My daughter was released from jail 6 months ago and still suffers from terrible nightmares. She sleeps in the room next to me, and I often hear her shouting and crying out in fear during her sleep. She still wakes up up occasionally screaming and crying hysterically and needs me to comfort her. She has described some extremely vivid dreams she has have of being back in prison. It sounds like a lot of ex-prisoners re-live the trauma of their experience with nightmares. It must be really scary having those dreams and imagining having to be back in such a place. My daughter is currently seeing a physiatrist, who helps her work through some of what she went through in jail and how to cope with her nightmares and she finds her sessions her helpful.
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Old 10-13-2016, 11:07 AM
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I think the fact that there are so many people in the same place in issues. I'll never understand why lifers are in with short term people.

I believe smaller areas with less would help so less personality conflicts . I think actual therapy would help also during incarceration . Mind never admits his struggles to anyone besides me.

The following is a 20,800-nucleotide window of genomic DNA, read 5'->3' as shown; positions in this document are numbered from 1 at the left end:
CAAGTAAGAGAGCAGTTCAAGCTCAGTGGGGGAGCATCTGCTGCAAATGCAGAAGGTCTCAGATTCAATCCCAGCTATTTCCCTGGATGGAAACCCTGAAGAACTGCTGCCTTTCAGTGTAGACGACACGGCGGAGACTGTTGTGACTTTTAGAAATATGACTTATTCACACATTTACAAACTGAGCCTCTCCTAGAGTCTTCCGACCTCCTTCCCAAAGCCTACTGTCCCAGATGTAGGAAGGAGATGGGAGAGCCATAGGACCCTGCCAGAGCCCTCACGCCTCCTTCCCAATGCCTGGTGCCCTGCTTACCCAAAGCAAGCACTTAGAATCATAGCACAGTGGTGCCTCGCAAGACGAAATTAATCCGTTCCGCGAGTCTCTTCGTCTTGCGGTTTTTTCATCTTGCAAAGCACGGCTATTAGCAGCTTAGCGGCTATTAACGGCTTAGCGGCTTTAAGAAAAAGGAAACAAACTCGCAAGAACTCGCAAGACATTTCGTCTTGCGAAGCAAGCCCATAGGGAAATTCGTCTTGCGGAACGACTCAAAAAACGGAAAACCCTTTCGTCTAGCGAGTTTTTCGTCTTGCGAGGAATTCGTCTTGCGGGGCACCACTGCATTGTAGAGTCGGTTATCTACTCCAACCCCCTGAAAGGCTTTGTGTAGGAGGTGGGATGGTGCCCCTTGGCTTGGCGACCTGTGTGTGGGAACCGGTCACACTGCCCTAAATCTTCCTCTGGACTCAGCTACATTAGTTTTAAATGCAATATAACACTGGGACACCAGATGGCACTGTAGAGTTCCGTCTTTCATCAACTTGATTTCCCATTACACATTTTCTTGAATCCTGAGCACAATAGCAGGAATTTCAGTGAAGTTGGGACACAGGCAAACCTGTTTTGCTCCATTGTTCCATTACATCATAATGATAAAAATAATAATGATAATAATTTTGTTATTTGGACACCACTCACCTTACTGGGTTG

Maybe a lavender bath or lotion might help her some. Prayers for your daughter.
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Old 10-13-2016, 11:46 AM
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My best friends man was recently was released from prison after 13 years. I was interested to know what he was going through. So one day when we were talking on Facebook I asked him. This is what his response was:

Insane to a point of fractured reality. Can only sleep 3 hours at most a night. Feel lost in the world. There's no place that feels like home. That's the short answer to your question

Then I asked what he meant by fractured reality he said:

Like this isn't real, like I can't depend on it and will wake up back there all over again realizing this beautiful release was all just a dream. The world changed while I was frozen in time and it's it's my flaws that I must process through in order to reconcile my mind with being in the world once more. I can't handle normal things. I act as if it's all gravy but the panic attacks gave me away. I want to flash on everyone of the spectators for everything because it's my nature but also because all of this frightens me so I'm ashamed. It's all respect and routine in prison and I came out very little of both. Sadly after 13 years prison was easy. This transition is hard. Living in there apart from you adore is hardest and to then have to come wanting to believe you can pick up where you left off, but knowing in your heart that damn near everything and everyone has left you behind.